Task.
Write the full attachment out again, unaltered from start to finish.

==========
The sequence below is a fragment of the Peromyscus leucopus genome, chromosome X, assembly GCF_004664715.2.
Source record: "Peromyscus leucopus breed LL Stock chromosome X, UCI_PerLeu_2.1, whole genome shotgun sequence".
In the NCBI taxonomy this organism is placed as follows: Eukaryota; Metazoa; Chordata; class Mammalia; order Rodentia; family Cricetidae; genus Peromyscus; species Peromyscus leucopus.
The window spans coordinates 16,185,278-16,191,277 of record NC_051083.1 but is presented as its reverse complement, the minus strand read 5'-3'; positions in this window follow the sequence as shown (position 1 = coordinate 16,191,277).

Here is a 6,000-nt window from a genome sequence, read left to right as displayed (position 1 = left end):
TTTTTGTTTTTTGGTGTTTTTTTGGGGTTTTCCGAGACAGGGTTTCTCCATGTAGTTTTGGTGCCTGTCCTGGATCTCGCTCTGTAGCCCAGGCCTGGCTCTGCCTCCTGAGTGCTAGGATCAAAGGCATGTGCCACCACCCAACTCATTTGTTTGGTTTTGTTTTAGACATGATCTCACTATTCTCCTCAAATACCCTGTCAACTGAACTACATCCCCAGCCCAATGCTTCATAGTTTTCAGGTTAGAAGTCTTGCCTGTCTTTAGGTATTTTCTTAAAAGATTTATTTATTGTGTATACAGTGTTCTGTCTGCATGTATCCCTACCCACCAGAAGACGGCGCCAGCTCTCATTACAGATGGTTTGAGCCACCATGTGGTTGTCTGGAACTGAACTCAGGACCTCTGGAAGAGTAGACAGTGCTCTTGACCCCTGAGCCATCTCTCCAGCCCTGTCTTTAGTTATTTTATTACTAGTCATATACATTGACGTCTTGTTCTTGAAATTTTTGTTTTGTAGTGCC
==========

The sequence below is a fragment of the Peromyscus leucopus genome, chromosome X, assembly GCF_004664715.2.
Source record: "Peromyscus leucopus breed LL Stock chromosome X, UCI_PerLeu_2.1, whole genome shotgun sequence".
In the NCBI taxonomy this organism is placed as follows: Eukaryota; Metazoa; Chordata; class Mammalia; order Rodentia; family Cricetidae; genus Peromyscus; species Peromyscus leucopus.
The window spans coordinates 16,185,278-16,191,277 of record NC_051083.1 but is presented as its reverse complement, the minus strand read 5'-3'; positions in this window follow the sequence as shown (position 1 = coordinate 16,191,277).

Here is a 6,000-nt window from a genome sequence, read left to right as displayed (position 1 = left end):
TTTTTGTTTTTTGGTGTTTTTTTGGGGTTTTCCGAGACAGGGTTTCTCCATGTAGTTTTGGTGCCTGTCCTGGATCTCGCTCTGTAGCCCAGGCCTGGCTCTGCCTCCTGAGTGCTAGGATCAAAGGCATGTGCCACCACCCAACTCATTTGTTTGGTTTTGTTTTAGACATGATCTCACTATTCTCCTCAAATACCCTGTCAACTGAACTACATCCCCAGCCCAATGCTTCATAGTTTTCAGGTTAGAAGTCTTGCCTGTCTTTAGGTATTTTCTTAAAAGATTTATTTATTGTGTATACAGTGTTCTGTCTGCATGTATCCCTACCCACCAGAAGACGGCGCCAGCTCTCATTACAGATGGTTTGAGCCACCATGTGGTTGTCTGGAACTGAACTCAGGACCTCTGGAAGAGTAGACAGTGCTCTTGACCCCTGAGCCATCTCTCCAGCCCTGTCTTTAGTTATTTTATTACTAGTCATATACATTGACGTCTTGTTCTTGAAATTTTTGTTTTGTAGTGCC